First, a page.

Why? "Past QDRs have generally done a better job of articulating strategic approaches than aligning the military posture - investments, force structure, basing - with the strategy," Thomas explained. "There are powerful institutional forces in the military, Congress and industry supporting status quo investment programs and force structures, but there are rarely strong countervailing forces for new program starts or developing new types of forces."
Indeed, there is a school of thought that believes that the QDR as a strategic planning tool is doomed to failure.
A report recently released by the Center for Strategic and International Studies (CSIS), a bipartisan Washington think tank, concluded that the goals of the QDR - to serve as a means to develop new policies, capabilities and initiatives - "have so far been unrealized." The report is less than optimistic that the 2010 QDR will turn things around.
"The issues the QDR must address have been greatly complicated by the Department of Defense’s past failures to develop effective plans, programs, and budgets; carry out effective systems analysis; develop credible cost estimates; and create timely and meaningful future year defense plans," the report said.
"Past reviews have been decoupled from meaningful budget figures, realistic force plans, honest procurement decisions, and metrics to measure the success of their recommendations. As a result of this strategy-reality gap between concepts and resources, they have had limited practical value."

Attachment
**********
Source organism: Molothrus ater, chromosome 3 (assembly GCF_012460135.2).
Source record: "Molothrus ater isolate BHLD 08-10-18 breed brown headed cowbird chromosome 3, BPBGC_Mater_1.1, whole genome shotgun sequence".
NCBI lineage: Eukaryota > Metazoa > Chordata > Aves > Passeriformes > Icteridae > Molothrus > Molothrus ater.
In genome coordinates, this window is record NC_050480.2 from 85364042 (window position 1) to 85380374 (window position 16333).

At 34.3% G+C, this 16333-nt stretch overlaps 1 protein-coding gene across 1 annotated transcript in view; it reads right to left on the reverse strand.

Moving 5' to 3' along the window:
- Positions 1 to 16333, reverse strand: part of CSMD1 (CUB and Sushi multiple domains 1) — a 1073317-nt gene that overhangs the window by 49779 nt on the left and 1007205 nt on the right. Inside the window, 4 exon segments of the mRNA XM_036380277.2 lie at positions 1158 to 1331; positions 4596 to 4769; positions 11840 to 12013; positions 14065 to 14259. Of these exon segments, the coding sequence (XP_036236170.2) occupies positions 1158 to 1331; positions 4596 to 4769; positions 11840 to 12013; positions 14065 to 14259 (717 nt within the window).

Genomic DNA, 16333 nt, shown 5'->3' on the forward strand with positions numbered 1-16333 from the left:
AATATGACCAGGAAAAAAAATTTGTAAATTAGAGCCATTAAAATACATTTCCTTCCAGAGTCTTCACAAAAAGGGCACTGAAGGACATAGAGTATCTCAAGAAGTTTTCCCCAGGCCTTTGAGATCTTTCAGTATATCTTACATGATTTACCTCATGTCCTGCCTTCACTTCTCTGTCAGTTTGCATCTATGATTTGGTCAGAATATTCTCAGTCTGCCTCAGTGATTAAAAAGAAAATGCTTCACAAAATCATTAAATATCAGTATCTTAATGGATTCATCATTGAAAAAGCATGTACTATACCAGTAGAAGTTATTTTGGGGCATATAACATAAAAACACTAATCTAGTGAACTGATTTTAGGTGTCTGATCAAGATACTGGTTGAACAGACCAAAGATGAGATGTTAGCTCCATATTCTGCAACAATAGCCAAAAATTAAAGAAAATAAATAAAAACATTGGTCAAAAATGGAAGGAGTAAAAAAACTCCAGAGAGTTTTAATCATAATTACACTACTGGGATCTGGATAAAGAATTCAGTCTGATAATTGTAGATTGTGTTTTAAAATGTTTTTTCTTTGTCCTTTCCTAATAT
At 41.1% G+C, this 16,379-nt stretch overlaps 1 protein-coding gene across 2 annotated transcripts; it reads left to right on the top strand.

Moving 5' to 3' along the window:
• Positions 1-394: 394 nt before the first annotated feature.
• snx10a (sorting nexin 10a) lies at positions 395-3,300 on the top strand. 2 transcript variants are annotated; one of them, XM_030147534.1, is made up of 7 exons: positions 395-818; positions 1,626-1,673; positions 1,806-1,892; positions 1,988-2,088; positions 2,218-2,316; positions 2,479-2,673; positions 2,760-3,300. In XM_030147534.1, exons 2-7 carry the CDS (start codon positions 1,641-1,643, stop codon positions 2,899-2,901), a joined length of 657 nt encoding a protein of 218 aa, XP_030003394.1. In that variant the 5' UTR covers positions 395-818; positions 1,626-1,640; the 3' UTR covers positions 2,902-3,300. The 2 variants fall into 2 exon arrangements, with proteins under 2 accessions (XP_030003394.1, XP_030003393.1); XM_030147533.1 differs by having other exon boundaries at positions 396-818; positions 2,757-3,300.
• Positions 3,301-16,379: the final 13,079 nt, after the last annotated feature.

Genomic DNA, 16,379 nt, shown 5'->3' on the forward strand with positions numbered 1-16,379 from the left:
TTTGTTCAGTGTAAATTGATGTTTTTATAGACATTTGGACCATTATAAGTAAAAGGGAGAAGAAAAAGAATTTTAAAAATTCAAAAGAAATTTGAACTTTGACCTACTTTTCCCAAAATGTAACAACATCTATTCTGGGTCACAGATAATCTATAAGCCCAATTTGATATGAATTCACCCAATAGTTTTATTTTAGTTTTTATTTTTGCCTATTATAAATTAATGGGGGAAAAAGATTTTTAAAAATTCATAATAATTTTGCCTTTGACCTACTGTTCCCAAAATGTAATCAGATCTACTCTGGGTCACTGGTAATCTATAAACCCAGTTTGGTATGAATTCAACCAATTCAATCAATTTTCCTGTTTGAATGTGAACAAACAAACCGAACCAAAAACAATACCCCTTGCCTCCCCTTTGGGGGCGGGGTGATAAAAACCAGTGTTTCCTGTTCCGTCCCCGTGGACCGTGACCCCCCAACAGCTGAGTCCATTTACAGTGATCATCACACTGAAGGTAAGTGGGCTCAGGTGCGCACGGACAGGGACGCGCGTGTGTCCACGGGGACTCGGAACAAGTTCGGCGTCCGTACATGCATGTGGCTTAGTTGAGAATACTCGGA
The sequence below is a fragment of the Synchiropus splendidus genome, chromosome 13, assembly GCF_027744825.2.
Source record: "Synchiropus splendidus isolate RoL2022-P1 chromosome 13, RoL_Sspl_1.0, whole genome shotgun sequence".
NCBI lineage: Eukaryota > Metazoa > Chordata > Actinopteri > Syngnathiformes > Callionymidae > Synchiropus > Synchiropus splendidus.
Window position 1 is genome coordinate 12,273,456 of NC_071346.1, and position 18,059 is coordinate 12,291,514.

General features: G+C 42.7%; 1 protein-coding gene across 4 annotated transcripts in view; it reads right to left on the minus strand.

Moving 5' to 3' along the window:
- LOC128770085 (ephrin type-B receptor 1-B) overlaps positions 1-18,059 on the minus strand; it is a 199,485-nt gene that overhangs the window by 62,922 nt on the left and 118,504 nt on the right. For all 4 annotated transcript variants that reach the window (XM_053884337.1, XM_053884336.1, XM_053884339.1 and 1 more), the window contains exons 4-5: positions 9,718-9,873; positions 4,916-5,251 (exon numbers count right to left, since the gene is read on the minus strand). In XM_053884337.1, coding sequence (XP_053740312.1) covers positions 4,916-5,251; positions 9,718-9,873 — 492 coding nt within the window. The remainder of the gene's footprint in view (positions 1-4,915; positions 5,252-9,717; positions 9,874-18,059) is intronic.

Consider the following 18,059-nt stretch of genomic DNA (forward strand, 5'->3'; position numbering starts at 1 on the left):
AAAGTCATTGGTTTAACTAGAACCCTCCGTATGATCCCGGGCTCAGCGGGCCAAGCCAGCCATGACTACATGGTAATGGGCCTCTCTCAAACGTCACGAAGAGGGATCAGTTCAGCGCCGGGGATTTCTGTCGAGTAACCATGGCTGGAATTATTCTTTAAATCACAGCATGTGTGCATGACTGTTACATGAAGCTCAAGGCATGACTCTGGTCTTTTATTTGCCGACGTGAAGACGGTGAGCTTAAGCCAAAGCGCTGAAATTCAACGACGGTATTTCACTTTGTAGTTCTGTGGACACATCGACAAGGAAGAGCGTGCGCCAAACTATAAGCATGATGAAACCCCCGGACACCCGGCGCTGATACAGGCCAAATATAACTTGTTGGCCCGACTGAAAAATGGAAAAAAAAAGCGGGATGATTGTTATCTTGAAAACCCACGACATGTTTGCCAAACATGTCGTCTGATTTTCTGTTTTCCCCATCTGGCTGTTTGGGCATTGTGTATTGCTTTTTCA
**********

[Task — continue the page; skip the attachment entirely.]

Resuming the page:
The DoD's broken procurement processes are a particular cause for concern. The DoD has not "made the kind of procurement reforms that will stop it from continuing its past behavior of undercosting and overestimating capabilities until production delays and cost escalations force another series of terminations," the report said. It estimated a procurement shortfall of $60 billion over the next five years.
CSIS believes the upcoming QDR should "answer the question of whether the US should posture its forces and focus its acquisitions on dealing with conventional threats from rising peer competitors or more asymmetric threats emanating from weak and failing states."
Gates has been promoting the concept of "hybrid warfare," which would require a broad range of force capabilities and flexibilities across a spectrum of operations.
"It may be an intellectual improvement over the emphasis on conventional warfighting in past reviews," said the CSIS report, "but so far hybrid warfare is so loosely defined, that it does not provide clear criteria for decision-making."